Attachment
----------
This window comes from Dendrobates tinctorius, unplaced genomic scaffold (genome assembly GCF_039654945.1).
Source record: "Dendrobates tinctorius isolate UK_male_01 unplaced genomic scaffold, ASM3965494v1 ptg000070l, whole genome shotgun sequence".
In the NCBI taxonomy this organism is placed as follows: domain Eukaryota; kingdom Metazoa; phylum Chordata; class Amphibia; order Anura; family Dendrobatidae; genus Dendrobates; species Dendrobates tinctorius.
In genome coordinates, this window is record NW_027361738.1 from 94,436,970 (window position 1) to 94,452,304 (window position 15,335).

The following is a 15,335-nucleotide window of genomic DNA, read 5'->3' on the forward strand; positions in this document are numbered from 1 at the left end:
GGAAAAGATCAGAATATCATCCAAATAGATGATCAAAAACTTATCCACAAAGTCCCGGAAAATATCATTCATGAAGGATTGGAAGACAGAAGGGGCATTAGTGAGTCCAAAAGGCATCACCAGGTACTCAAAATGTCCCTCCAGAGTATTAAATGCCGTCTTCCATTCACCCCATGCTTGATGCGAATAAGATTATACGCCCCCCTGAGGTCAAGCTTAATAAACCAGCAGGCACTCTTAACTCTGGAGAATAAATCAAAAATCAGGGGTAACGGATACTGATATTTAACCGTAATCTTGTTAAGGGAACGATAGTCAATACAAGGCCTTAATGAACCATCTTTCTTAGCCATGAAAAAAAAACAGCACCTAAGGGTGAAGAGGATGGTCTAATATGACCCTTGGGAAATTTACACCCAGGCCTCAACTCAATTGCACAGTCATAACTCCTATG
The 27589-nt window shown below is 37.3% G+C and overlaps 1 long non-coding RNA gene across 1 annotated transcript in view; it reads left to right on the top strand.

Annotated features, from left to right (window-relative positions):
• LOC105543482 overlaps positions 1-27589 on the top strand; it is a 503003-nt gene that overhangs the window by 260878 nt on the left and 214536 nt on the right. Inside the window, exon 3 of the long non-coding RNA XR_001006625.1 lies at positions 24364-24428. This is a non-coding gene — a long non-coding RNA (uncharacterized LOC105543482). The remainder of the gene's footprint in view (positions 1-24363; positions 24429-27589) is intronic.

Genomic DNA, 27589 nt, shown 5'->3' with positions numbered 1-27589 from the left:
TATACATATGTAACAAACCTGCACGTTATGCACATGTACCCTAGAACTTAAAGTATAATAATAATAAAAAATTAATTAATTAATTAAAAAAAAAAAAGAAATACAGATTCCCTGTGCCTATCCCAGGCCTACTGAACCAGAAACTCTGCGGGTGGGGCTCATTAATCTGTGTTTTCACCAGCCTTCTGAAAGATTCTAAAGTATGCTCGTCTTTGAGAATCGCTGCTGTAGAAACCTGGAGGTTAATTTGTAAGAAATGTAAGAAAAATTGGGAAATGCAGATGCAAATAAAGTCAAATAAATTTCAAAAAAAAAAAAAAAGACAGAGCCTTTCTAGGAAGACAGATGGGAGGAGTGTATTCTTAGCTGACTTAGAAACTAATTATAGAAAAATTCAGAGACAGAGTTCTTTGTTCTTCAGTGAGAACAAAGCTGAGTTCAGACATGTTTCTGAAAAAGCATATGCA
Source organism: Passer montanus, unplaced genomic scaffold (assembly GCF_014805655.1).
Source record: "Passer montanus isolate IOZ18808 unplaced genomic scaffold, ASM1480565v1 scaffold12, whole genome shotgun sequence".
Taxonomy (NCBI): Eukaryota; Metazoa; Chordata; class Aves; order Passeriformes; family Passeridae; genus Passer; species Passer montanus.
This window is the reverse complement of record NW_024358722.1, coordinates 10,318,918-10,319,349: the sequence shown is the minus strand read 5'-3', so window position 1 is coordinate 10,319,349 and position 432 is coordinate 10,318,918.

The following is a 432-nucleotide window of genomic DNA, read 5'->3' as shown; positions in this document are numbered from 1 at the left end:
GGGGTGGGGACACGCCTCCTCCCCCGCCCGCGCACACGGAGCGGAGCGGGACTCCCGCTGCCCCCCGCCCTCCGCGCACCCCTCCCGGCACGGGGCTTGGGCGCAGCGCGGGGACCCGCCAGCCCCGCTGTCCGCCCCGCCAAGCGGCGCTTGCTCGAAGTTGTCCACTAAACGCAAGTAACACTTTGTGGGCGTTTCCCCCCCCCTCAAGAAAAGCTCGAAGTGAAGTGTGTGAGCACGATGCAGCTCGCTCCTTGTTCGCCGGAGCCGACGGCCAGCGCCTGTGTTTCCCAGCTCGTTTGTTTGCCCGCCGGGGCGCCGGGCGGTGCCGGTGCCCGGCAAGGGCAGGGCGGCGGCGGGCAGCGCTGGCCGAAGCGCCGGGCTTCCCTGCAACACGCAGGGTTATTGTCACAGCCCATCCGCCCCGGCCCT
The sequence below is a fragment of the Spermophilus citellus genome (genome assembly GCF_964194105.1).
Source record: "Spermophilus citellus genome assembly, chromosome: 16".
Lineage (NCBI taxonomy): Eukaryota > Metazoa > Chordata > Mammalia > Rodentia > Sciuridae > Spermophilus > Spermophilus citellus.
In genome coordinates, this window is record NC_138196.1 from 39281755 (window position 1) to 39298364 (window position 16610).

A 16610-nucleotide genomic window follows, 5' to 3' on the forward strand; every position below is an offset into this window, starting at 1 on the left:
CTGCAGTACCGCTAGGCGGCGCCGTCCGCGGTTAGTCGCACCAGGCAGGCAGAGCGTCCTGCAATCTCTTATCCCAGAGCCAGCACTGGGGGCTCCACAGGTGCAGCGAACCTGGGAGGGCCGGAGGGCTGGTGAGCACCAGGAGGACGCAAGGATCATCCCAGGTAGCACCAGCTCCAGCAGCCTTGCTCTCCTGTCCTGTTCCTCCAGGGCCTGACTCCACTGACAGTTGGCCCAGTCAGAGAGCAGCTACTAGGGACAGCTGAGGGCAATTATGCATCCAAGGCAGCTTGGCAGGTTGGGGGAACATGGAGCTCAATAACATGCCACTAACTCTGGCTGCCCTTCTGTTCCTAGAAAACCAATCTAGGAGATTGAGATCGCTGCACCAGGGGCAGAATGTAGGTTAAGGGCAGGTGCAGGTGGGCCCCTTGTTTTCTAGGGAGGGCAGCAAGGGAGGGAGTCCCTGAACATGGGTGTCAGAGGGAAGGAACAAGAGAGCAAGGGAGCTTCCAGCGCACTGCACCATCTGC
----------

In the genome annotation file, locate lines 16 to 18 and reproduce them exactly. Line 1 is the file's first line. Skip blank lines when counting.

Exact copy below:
The following is a 432-nucleotide window of genomic DNA, read 5'->3' as shown; positions in this document are numbered from 1 at the left end:
GGGGTGGGGACACGCCTCCTCCCCCGCCCGCGCACACGGAGCGGAGCGGGACTCCCGCTGCCCCCCGCCCTCCGCGCACCCCTCCCGGCACGGGGCTTGGGCGCAGCGCGGGGACCCGCCAGCCCCGCTGTCCGCCCCGCCAAGCGGCGCTTGCTCGAAGTTGTCCACTAAACGCAAGTAACACTTTGTGGGCGTTTCCCCCCCCCTCAAGAAAAGCTCGAAGTGAAGTGTGTGAGCACGATGCAGCTCGCTCCTTGTTCGCCGGAGCCGACGGCCAGCGCCTGTGTTTCCCAGCTCGTTTGTTTGCCCGCCGGGGCGCCGGGCGGTGCCGGTGCCCGGCAAGGGCAGGGCGGCGGCGGGCAGCGCTGGCCGAAGCGCCGGGCTTCCCTGCAACACGCAGGGTTATTGTCACAGCCCATCCGCCCCGGCCCT
The sequence below is a fragment of the Spermophilus citellus genome (genome assembly GCF_964194105.1).